Nationality: American. Born: Edward Montgomery Clift in Omaha, Nebraska, 17 October 1920. Career: 1933–34—first stage experience for amateur theatrical group in Sarasota, Florida; 1935—Broadway debut in Fly Away Home; 1942—joined the Group Theater in New York; 1945—first starring role on Broadway in Foxhole in the Parlor; 1947—co-founder, Actors Studio in New York; 1948—release of first two films Red River and The Search; three-film contract with Paramount; 1949—refusal of role in Sunset Boulevard resulted in cancellation of contract by Paramount; 1953—starring role on Broadway in The Sea Gull; 1956—three-film contract with MGM; 1957—face permanently scarred as a result of automobile accident; 1960s—progressive emotional and physical decline. Died: In New York City, 23 July 1966.
Films as Actor:
The Search (Zinnemann) (as Ralph Stevenson); Red River (Hawks) (as Matthew Garth)
The Heiress (Wyler) (as Morris Townsend)
The Big Lift (Seaton) (as Danny MacCullough)
A Place in the Sun (Stevens) (as George Eastman)
I Confess (Hitchcock) (as Father Michael William Logan); From Here to Eternity (Zinnemann) (as Robert E. Lee "Prew" Prewitt); Stazione termini (Indiscretion of an American Wife; Terminal Station; Indiscretion) (de Sica) (as Giovanni Doria)
Raintree County (Dmytryk) (as John Wickliff Shawnessy)
The Young Lions (Dmytryk) (as Noah Ackerman); Lonelyhearts (Donehue) (as Adam White)
Suddenly Last Summer (Joseph L. Mankiewicz) (as Dr. John Cukrowicz)
Wild River (Kazan) (as Chuck Glover)
The Misfits (Huston) (as Perce Howland); Judgment at Nuremberg (Kramer) (as Rudolph Petersen)
Freud (Freud—The Secret Passion) (Huston) (as Sigmond Freud)
The Defector (L'Espion; Lautlose Waffen) (Levy) (as Prof. James Bower)
On CLIFT: books—
Huston, John, An Open Book, New York, 1972.
LaGuardia, Robert, Monty: A Biography of Montgomery Clift, New York, 1977.
Bosworth, Patricia, Montgomery Clift: A Biography, New York, 1978.
Kass, Judith, The Films of Montgomery Clift, Secaucus, New Jersey, 1981.
Fernandez, Lluis, Monty Clift: Pasion Secreta, Barcelona, 1989.
Hoskyns, Barney, Montgomery Clift: Beautiful Loser, London, 1991.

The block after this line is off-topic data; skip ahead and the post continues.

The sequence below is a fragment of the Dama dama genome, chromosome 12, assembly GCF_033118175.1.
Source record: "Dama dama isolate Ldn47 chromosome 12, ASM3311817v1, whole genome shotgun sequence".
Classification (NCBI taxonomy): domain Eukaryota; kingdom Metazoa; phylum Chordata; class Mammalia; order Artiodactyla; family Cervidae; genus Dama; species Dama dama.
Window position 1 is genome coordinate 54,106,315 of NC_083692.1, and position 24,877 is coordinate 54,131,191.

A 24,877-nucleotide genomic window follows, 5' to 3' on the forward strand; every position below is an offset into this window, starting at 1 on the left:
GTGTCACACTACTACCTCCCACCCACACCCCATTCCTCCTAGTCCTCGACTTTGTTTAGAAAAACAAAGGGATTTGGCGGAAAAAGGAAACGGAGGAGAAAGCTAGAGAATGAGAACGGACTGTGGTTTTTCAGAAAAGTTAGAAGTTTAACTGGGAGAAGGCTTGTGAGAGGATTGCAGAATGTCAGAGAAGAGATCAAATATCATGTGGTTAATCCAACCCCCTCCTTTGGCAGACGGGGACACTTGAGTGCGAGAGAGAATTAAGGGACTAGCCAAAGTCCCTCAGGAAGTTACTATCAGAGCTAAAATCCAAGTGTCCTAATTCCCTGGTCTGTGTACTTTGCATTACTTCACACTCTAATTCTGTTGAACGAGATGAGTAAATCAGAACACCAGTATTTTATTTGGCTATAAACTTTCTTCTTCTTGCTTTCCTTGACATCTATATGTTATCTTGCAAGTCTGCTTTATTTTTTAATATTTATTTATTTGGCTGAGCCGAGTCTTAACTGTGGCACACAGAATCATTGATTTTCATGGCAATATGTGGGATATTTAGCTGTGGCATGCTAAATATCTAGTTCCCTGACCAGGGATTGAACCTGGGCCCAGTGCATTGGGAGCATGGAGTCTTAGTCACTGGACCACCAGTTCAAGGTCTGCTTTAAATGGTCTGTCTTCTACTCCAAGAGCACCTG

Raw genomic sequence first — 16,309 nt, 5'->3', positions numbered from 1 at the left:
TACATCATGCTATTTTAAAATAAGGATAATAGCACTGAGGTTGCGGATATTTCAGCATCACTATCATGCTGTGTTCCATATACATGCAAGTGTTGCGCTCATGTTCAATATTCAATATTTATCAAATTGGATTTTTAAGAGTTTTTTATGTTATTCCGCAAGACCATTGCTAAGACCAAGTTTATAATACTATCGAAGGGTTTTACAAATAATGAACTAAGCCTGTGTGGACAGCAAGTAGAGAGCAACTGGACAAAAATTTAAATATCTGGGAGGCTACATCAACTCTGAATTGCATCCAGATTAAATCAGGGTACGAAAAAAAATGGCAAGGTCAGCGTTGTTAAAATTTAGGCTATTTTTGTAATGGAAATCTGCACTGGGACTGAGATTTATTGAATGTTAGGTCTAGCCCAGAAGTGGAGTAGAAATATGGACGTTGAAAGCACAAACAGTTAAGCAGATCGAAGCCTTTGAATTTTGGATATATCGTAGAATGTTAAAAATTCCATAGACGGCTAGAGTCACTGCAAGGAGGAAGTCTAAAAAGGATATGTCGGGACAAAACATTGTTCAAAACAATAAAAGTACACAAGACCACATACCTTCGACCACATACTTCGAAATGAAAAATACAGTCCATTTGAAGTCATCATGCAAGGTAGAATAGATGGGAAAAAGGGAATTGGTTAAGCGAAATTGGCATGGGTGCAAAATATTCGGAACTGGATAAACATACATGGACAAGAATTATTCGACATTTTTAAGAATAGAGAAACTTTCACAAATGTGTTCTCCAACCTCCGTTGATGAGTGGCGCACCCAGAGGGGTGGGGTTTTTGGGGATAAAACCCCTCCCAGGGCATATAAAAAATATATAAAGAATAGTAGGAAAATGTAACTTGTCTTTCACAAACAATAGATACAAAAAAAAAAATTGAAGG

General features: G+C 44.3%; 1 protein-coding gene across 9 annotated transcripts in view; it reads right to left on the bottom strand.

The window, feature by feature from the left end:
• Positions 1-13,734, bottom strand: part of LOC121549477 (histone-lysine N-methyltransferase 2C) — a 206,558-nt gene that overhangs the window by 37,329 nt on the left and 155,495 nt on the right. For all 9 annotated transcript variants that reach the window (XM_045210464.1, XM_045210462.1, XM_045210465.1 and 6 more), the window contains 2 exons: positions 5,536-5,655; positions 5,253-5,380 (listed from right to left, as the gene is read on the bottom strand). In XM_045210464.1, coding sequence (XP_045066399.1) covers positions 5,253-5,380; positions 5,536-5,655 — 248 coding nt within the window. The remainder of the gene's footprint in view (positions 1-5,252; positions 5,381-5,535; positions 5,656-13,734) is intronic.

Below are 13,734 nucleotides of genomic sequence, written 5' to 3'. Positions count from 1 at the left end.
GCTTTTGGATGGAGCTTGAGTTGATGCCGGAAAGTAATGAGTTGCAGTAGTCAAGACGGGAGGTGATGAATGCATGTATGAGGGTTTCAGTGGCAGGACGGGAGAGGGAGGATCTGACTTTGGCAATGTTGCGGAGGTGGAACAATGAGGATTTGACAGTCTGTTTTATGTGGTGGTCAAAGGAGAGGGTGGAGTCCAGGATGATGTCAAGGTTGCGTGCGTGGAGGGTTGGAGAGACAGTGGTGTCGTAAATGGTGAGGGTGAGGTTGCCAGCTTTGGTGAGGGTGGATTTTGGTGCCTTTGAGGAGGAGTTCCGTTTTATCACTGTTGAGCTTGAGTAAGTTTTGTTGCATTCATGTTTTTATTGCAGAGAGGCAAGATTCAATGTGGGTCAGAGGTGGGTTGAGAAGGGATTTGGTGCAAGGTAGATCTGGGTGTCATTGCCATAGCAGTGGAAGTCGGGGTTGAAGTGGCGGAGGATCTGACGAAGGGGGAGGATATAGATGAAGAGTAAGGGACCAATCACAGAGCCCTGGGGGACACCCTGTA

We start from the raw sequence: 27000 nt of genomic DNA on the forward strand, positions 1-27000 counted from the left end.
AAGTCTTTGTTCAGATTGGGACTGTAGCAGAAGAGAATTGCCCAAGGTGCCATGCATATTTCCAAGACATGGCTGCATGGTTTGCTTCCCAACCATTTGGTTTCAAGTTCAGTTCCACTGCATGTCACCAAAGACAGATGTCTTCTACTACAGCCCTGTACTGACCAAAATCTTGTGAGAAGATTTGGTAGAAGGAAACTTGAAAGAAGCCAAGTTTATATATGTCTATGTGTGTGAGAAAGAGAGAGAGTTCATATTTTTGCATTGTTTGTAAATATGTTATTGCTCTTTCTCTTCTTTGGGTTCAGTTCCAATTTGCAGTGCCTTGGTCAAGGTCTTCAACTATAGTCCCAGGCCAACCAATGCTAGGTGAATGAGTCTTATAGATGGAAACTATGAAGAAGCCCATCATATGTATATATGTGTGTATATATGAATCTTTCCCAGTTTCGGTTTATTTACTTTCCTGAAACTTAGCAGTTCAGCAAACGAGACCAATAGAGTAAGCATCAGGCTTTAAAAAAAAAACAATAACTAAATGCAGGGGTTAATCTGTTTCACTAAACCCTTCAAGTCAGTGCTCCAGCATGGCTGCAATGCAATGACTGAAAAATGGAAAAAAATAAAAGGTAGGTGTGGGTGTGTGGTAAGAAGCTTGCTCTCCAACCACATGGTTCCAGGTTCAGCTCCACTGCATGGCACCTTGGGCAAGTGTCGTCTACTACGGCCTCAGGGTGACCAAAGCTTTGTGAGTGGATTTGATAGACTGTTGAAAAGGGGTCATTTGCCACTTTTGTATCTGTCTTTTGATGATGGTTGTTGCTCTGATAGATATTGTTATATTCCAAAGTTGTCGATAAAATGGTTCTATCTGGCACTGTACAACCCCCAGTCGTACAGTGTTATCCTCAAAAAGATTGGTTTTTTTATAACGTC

McCann, Graham, Rebel Males: Clift, Brando, and Dean, London, 1991.
Parker, John, Five for Hollywood, Secaucus, New Jersey, 1991.
Kalfatovic, Mary C., Montgomery Clift: A Bio-Bibliography, Westport, Connecticut, 1994.
Leonard, Maurice, Montgomery Clift, London, 1997.
On CLIFT: articles—
Hamilton, J., "Montgomery Clift," in Look (New York), July 1949.
Current Biography 1954, New York, 1954.
Cole, C., "Eyes that Say More than Words," in Films and Filming (London), September 1956.
Obituary in New York Times, 24 July 1966.
Zinnemann, Fred, "Montgomery Clift," in Sight and Sound (London), Autumn 1966.
Roman, Robert C., "Montgomery Clift," in Films in Review (New York), November 1966.
Gow, Gordon, "Closer to Life," in Films and Filming (London), April 1975.
Bosworth, Patricia, "Montgomery Clift: First of a New Breed," in Close-Ups: The Movie Star Book, edited by Danny Peary, New York, 1978.
"Montgomery Clift," in Ecran (Paris), March 1978.
Reed, Rex, "Montgomery Clift," in The Movie Star, edited by Elisabeth Weis, New York, 1981.
Lippe, Richard, "Montgomery Clift: A Critical Disturbance," in CineAction! (Toronto), no. 17, 1989.
Purtell, Tim, "No Place in the Sun," in Entertainment Weekly (New York), 23 July 1993.
"Montgomery Clift," Stars (London), no. 27, 1996.
Chase, D. "Watershed," Film Comment (New York), no. 32, November/December 1996.
* * *
Among the 17 films that Montgomery Clift appeared in, it is impossible to point to any one role as "defining" Clift's image on screen, in the way that A Streetcar Named Desire and Rebel without a Cause established Brando's and James Dean's personalities in the public's mind. Yet Clift was one of the first actors of his generation to capture the attention of moviegoing audiences with performances that were sensitive, complex, and deeply introspective in nature. The combination of intensity and vulnerability that he brought to his characters—qualities magnified in later years by the car accident that destroyed his matinee-idol good looks and compounded the problems of an already troubled personality—was unique in 1948, when Clift was catapulted to stardom by the release of his first two films, The Search (for which he received an Oscar nomination) and Red River.